Photo by Andrey Metelev on Unsplash
Andrey Metelev on Unsplash CC0

Web3 from the perspective of creative makers

This is blog 2 of the MicroMemberships project. Read blog 1.

In our search for open and fair revenue models for creative makers, it is difficult to ignore a development that receives a lot of attention from many crypto investors: Web3. This development is relevant to our research, as a number of applications for Web3, such as NFTs and DAOs, could be of interest to creative makers. Web3 adherents stand for the same ideal; Web3 enthusiasts also say they are looking for applications that stay away from platformisation. In this blog we explore the potential of these technologies and their underlying ideas. While those ideas are inspiring, Web3 is nothing more than old ideas parading as new ones, as we'll argue in this blog.

Web3 is the successor to Web1 and Web2. Web1 is the Internet before 2005. Web1 was decentralised and consisted of a large number of independent servers. You could host such a server or set up a server yourself. Web1's Internet consisted of a large amount of static web pages. These pages were mostly informative. There was limited opportunity to respond as a website visitor via an HTML form; in the first instance you could only leave a message in the 'guest book'. Web1 later also became the internet of the online forums, which ran through the same HMTL form. Interaction with Web1's servers was slow.

The centralisation battle of Web2
From 2005 until the present day we have been engaging with with 'Web2'. The era of Web2 can be recognised by interactive web pages, as opposed to the static documents of Web1. Web pages are becoming dynamic and the interaction with the server is no longer just via a form, but via the programming language in the browser (Javascript). That degree of interaction between users compared to Web2 is of a different order than Web1. The amount of user generated content has taken off with the arrival of Web2. As a user you can now leave different forms of content in addition to a written response. Web2 was – compared to the static pages of its predecessor – a considerable technical step forward and made many new applications possible.

Web2, however, also has its drawbacks. When Web1 evolved into Web2, the Internet went through a major turn of centralisation. Users moved to popular interactive web pages such as the Hyves and (the) Facebook. Owners of those pages monetised their users' behavior and kept it (and control of the platform) to themselves. The platforms as we know them today were born.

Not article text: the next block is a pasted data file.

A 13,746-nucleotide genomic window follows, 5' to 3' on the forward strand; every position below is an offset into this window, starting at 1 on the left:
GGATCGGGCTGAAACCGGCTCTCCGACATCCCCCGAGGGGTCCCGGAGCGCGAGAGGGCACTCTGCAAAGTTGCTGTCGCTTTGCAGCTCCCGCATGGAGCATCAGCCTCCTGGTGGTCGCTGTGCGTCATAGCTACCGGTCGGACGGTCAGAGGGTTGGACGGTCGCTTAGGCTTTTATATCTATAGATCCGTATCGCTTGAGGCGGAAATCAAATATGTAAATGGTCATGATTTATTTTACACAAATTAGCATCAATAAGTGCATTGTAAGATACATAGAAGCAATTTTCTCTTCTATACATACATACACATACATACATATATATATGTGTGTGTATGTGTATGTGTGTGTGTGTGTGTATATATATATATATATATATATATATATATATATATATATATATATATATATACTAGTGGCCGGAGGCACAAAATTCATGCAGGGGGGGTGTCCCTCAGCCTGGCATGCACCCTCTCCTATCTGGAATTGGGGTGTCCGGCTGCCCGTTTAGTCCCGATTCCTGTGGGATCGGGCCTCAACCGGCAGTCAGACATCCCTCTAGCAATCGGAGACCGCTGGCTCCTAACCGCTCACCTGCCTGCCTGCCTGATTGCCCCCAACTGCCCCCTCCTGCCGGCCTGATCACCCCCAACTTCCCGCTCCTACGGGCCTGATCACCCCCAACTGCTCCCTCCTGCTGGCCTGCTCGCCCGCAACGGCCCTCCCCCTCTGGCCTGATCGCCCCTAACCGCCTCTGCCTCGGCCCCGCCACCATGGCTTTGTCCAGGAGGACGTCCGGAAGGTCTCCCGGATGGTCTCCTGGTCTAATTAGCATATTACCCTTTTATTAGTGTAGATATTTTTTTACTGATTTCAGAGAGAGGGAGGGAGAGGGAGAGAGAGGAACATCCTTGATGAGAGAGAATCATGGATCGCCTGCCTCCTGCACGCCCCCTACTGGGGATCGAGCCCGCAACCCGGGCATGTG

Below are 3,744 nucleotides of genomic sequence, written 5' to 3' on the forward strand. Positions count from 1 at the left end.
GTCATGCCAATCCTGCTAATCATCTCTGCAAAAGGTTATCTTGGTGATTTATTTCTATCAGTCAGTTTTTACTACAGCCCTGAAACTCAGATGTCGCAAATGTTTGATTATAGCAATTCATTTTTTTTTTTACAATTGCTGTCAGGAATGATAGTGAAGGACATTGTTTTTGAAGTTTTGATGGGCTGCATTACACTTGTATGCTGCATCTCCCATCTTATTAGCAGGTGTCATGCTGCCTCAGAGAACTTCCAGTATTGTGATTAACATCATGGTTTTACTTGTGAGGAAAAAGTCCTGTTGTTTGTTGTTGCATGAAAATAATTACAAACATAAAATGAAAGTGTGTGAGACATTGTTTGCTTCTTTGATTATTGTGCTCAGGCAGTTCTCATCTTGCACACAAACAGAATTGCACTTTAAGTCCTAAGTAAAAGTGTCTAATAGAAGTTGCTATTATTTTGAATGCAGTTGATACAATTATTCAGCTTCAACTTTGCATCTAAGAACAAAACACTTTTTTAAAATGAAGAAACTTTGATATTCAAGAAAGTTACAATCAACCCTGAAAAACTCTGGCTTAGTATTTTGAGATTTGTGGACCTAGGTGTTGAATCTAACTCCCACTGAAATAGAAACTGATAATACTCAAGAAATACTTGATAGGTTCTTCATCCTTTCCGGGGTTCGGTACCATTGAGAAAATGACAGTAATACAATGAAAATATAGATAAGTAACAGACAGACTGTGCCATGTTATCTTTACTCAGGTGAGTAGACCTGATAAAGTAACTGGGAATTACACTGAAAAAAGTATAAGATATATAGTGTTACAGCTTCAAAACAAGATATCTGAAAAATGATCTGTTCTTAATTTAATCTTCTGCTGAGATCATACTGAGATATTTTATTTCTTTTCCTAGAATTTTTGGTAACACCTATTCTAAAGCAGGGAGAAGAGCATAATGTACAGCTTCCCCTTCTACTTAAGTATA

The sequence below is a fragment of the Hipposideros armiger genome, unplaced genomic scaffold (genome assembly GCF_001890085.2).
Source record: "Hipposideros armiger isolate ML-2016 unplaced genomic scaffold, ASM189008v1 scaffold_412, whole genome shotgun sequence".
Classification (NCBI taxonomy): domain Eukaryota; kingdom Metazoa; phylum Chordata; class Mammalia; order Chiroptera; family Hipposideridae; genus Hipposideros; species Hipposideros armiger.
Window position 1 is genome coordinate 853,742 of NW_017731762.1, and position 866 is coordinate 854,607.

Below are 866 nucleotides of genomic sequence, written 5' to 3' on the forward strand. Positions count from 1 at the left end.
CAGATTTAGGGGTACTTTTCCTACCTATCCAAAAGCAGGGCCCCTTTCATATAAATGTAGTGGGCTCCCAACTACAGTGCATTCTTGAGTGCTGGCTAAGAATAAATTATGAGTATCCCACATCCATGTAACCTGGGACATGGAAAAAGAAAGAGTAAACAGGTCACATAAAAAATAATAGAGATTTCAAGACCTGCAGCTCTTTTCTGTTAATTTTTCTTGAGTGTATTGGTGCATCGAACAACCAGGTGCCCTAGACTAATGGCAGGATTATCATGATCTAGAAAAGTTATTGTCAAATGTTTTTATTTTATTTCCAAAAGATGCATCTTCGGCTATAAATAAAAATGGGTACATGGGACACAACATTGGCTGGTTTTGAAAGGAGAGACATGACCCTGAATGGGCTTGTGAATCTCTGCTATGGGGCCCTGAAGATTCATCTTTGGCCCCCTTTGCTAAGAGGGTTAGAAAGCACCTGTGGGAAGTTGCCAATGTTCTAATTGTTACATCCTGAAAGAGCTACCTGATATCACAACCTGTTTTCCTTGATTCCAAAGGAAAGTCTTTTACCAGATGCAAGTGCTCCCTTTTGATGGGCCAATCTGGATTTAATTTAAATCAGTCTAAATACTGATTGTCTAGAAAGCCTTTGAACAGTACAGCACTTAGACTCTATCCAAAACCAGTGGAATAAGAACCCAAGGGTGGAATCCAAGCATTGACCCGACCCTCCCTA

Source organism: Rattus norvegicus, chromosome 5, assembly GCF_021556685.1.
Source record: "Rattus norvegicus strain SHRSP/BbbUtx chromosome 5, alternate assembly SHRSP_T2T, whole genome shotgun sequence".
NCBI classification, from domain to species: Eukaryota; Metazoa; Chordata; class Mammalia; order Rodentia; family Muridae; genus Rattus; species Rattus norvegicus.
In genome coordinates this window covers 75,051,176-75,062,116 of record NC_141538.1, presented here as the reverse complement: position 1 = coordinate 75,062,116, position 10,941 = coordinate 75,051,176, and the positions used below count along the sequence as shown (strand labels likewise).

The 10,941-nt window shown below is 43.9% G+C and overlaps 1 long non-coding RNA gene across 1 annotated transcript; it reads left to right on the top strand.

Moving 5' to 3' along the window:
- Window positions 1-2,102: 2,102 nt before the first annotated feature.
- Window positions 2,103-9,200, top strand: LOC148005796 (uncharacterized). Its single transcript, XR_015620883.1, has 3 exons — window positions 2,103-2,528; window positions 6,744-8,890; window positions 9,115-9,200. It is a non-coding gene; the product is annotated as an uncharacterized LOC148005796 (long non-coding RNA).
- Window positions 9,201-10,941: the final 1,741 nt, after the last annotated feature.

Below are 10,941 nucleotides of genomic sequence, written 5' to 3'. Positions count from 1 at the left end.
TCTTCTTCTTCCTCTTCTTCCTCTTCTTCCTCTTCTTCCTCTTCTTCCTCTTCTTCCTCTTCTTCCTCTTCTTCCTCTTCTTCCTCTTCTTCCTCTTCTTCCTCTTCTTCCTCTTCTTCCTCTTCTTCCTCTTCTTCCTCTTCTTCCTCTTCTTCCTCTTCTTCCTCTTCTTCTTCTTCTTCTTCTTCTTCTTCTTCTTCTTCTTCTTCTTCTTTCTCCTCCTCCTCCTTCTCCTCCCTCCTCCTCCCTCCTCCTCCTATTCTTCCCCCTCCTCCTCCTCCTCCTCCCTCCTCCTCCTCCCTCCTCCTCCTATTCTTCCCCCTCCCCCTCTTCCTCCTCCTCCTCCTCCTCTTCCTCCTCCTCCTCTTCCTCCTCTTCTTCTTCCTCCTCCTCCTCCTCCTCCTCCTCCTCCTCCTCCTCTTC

To illustrate the difference between Web1 and Web2, we can examine WhatsApp which was spawned by Web2. You can only communicate via Whatsapp if the recipient also downloads Whatsapp. Otherwise, the other person will not receive your messages. In comparison, with the e-mail protocol from the Web1 era you could reach another person by e-mail, regardless of whether they use Outlook or xs4all. As a Web user, in order to reach someone, you will have to download the app that person is using – whether you like it or not. So it's hard to get around popular apps like Whatsapp, regardless of the reputation of the owner. The messages and photos you send via Whatsapp cannot or can barely be send to other platforms - if there is an alternative where you can reach the same group of people.

The old and the new Web3
And then there's Web3. Web3 has been around for years. The term was coined by Tim Berners-Lee, one of the founders of the worldwide web who called Web3 the semantic web. In addition to linked web pages, the semantic web also consists of linked data structures. Where Web1 and 2 used to be a web of pages, the semantic web makes the content of those web pages transparent and universally available. The current Web3 that we hear about today is not Berners-Lee's original Web3. The term "Web3" has since been appropriated by crypto investors and framed as the inevitable successor to Web2. When they speak of Web3, it is about an internet service that uses a 'decentralised' ledger system (blockchain) on which cryptocurrencies such as Etherium run. Web3 claims that – unlike the platforms that have become so dominant with Web2 – users are at the helm of this internet. That sounds like a nice idea (and we'll get to that later in this blog).

Packy McCormick, one of the crypto investors who popularised Web3, has defined Web3 “as the Internet owned by builders and users, organised using tokens. Using exchangeable and non-exchangeable (non-fungible) 'tokens', users can appropriate pieces of the internet themselves. With non-fungible tokens (NFTs), the owner receives (non-legally enforceable) certificates of ownership over parts of the internet. This can be anything - services, art, tweets, photos, etc.

NFTs could be a way for creative makers to take control of their content. They are then not dependent on a platform (you often cannot transfer 'content' published on large platforms to other platforms). After all, online content is infinitely shareable, but these unique certificates that refer to a digital object are not. NFT holders would thus be able to undermine the power of major Web2 platforms.